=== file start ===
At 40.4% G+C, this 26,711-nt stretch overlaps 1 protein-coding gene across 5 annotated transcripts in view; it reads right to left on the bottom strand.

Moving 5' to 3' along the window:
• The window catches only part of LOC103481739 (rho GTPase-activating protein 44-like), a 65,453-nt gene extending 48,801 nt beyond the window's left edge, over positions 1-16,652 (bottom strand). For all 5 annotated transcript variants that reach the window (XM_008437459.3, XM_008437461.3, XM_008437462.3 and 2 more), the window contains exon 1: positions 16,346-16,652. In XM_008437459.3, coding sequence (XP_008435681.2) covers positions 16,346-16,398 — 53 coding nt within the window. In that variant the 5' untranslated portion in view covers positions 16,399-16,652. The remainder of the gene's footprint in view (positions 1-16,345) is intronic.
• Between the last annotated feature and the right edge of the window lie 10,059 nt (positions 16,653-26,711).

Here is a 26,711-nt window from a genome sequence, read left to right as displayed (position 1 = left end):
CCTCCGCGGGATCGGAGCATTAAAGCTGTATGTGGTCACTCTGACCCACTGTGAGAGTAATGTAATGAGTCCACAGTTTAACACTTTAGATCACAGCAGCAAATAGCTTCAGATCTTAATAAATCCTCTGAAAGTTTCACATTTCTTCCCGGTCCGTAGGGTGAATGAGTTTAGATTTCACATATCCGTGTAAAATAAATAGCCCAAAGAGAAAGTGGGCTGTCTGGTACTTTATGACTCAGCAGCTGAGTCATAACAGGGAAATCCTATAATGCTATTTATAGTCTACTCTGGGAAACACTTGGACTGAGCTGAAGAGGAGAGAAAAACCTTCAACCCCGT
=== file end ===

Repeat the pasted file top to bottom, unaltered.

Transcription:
At 40.4% G+C, this 26,711-nt stretch overlaps 1 protein-coding gene across 5 annotated transcripts in view; it reads right to left on the bottom strand.

Moving 5' to 3' along the window:
• The window catches only part of LOC103481739 (rho GTPase-activating protein 44-like), a 65,453-nt gene extending 48,801 nt beyond the window's left edge, over positions 1-16,652 (bottom strand). For all 5 annotated transcript variants that reach the window (XM_008437459.3, XM_008437461.3, XM_008437462.3 and 2 more), the window contains exon 1: positions 16,346-16,652. In XM_008437459.3, coding sequence (XP_008435681.2) covers positions 16,346-16,398 — 53 coding nt within the window. In that variant the 5' untranslated portion in view covers positions 16,399-16,652. The remainder of the gene's footprint in view (positions 1-16,345) is intronic.
• Between the last annotated feature and the right edge of the window lie 10,059 nt (positions 16,653-26,711).

Here is a 26,711-nt window from a genome sequence, read left to right as displayed (position 1 = left end):
CCTCCGCGGGATCGGAGCATTAAAGCTGTATGTGGTCACTCTGACCCACTGTGAGAGTAATGTAATGAGTCCACAGTTTAACACTTTAGATCACAGCAGCAAATAGCTTCAGATCTTAATAAATCCTCTGAAAGTTTCACATTTCTTCCCGGTCCGTAGGGTGAATGAGTTTAGATTTCACATATCCGTGTAAAATAAATAGCCCAAAGAGAAAGTGGGCTGTCTGGTACTTTATGACTCAGCAGCTGAGTCATAACAGGGAAATCCTATAATGCTATTTATAGTCTACTCTGGGAAACACTTGGACTGAGCTGAAGAGGAGAGAAAAACCTTCAACCCCGT